They've been doing it for as long as they've been a couple. Every Saturday morning for almost 15 years, Ron Sperry and his partner Scott Bishop make the 15-minute drive from their Plaza Midwood home to Einstein's Bagels on South Boulevard. Today happens to be a particularly dreary Saturday, rainy and damp. The puddles in the parking lot are widening. It doesn't stop them. The ritual, says Sperry, "gives us some time to sit together and plan our day, think about what we need to get done for the weekend."
In between chewing and conversation, Sperry and Bishop wave to friends and nod to other regulars stopping in for a quick nosh. Sperry, 45, admits their friends mock them for the weekly bagel-shop breakfast. It started when the two first lived together in a townhouse just around the corner and could walk to Einstein's, and continues even though they now live in a different neighborhood. The only other part of the routine that's changed, at least for today, is Sperry's order. He brings a yogurt parfait to the table and explains that heavy carbs won't work this week. "It's not a vanity thing," he protests. "It's an economic thing. I don't want to have to buy a new suit size!"
Sperry is counting down to the end of the month when Bishop, also 45, will be honored as North Carolina Volunteer of the Year at the Human Rights Campaign's annual gala, held Feb. 25 at the Charlotte Convention Center. The HRC fights for the civil rights of the Lesbian, Bisexual, Gay and Transgender (LBGT) community. Bishop got involved after writing a $35 check to the cause years ago. "After I sent the money, they kept calling me asking for more, to the point where it was just annoying," Bishop says. "Then a friend dragged me to their annual gala where I watched this emotional video about what they do to further equality, and well, I got it."
Bishop got it to the point that he felt he had to get involved somehow. He went to a monthly meeting and says he was horrified at how disorganized the organizing committee was. That annoyed him even more. "I went to see where I could fit in and quickly realized that's where they needed me. I'm a project manager by nature, so I knew I could bring some sort of organization," he says.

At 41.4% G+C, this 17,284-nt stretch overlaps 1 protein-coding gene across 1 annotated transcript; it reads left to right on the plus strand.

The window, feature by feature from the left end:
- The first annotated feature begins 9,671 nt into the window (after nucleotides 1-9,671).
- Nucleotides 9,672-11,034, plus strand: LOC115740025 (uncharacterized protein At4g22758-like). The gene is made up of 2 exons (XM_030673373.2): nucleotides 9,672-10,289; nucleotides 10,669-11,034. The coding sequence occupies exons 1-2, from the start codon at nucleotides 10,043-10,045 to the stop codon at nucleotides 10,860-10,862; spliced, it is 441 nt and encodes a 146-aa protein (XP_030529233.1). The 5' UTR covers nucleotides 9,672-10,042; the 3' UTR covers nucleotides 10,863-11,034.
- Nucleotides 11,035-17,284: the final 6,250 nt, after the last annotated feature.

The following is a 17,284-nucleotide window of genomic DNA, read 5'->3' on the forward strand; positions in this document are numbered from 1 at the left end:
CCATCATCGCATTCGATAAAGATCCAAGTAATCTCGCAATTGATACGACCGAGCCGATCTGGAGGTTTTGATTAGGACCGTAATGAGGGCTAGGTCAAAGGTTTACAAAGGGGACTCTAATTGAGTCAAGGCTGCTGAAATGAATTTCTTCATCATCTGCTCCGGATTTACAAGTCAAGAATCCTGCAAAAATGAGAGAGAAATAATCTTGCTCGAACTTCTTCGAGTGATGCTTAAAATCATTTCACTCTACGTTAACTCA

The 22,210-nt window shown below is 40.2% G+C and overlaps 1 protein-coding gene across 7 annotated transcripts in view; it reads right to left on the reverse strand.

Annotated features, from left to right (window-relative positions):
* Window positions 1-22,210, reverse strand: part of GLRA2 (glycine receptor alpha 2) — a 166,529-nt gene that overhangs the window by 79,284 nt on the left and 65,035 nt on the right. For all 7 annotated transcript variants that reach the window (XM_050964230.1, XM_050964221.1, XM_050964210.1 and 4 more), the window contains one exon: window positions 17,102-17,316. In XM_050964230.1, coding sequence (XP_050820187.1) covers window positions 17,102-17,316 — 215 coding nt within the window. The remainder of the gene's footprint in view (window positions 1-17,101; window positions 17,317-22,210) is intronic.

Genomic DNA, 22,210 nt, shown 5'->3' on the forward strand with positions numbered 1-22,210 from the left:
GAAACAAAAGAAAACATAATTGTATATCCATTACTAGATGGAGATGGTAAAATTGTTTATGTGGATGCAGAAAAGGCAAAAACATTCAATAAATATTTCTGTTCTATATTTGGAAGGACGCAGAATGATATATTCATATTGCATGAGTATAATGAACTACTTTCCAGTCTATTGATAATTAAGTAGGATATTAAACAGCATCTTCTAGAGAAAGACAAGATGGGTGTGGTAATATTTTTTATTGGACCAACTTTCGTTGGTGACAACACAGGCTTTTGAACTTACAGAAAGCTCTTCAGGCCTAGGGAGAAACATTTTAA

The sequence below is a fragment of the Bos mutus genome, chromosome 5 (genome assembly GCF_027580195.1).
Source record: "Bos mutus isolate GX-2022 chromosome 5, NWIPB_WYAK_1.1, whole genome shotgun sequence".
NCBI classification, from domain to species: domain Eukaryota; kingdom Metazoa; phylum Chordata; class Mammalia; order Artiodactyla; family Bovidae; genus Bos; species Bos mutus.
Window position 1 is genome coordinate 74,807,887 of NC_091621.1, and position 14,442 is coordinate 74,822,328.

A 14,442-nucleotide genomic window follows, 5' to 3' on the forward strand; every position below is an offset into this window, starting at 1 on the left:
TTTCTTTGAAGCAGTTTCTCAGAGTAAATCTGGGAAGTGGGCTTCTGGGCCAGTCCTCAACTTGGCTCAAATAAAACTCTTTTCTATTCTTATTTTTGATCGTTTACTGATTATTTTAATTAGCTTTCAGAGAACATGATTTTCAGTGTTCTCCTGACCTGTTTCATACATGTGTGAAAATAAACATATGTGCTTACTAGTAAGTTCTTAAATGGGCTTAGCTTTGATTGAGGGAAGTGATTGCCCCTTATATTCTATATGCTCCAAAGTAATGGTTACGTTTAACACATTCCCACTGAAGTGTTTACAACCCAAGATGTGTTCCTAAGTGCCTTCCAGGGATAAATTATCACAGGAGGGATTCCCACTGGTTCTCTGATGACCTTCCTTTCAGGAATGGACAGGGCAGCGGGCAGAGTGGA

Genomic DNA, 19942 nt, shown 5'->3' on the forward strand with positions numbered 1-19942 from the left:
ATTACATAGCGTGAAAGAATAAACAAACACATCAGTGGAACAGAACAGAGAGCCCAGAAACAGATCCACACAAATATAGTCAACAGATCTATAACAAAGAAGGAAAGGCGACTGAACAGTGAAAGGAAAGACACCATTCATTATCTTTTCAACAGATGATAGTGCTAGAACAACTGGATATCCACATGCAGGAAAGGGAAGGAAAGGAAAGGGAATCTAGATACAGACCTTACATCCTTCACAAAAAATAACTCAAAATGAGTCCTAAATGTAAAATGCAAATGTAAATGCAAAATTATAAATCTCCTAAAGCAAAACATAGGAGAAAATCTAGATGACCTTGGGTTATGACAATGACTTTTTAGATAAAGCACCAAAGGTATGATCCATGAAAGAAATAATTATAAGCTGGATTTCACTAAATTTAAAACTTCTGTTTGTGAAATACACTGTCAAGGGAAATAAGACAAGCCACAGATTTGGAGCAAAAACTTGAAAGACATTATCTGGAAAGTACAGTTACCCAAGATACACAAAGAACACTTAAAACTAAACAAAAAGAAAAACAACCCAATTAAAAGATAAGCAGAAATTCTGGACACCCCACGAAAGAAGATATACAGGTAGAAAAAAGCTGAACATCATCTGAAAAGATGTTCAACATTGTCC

Robert Dogens was impressed with Bishop. "Anything he does, he does 120 percent," says Dogens, who serves on the North Carolina Governors Board for HRC. "Scott was c osen to be honored because of all the work he did last year as it relates to the marriage amendment. He mobilized the business community to speak out."
By all accounts, Bishop is focused, confident and quiet in his leadership style. For six months last year, he worked full time convincing more than 300 small businesses across the state to sign a petition against putting the marriage amendment on the ballot. The amendment would literally rewrite the North Carolina Constitution to prohibit civil unions, make it illegal to recognize gay marriage (which is actually already illegal in the Tarheel state), and strip away domestic partnership benefits that government employees currently receive. (Mecklenburg County has offered domestic partnership benefits to its employees since 2009; the city of Charlotte still does not.) Bishop also serves on a small committee working to get Charlotte to pony up to its employees in domestic partnerships.
While Bishop and a team of volunteers managed to garner much support against the amendment — even Gov. Bev Purdue was against it — the Republican-controlled legislature last September voted to put the issue on the upcoming May primary ballot when they assumed mostly conservatives would turn up at the polls. Turns out, Democrats will now be there, too, since Perdue announced she will not seek re-election. (A sitting governor running for re-election would almost certainly have meant there would be no need for a Democratic primary.)
The amendment, says Dogens, "bothers me because I don't think you should ever put the rights of a minority up for a popular vote." He is worried that the amendment might pass, pointing out that 34 states already have passed similar anti-gay marriage legislation and North Carolina is the lone Southern holdout. A 2006 Arizona ballot referendum is the only time the gay-marriage issue failed after going to voters.
Bishop had the time to dedicate to the fight after Bank of America unexpectedly pink-slipped him in February 2010. "He was the busiest unemployed person I've ever seen," says Sperry, who, as an interior designer, admits it was weird to suddenly be the "stable" one in the house. The two had been saving money to start a business but decided together that Bishop would instead dedicate himself to fighting the marriage amendment. They made the decision, like most things in their relationship, together.
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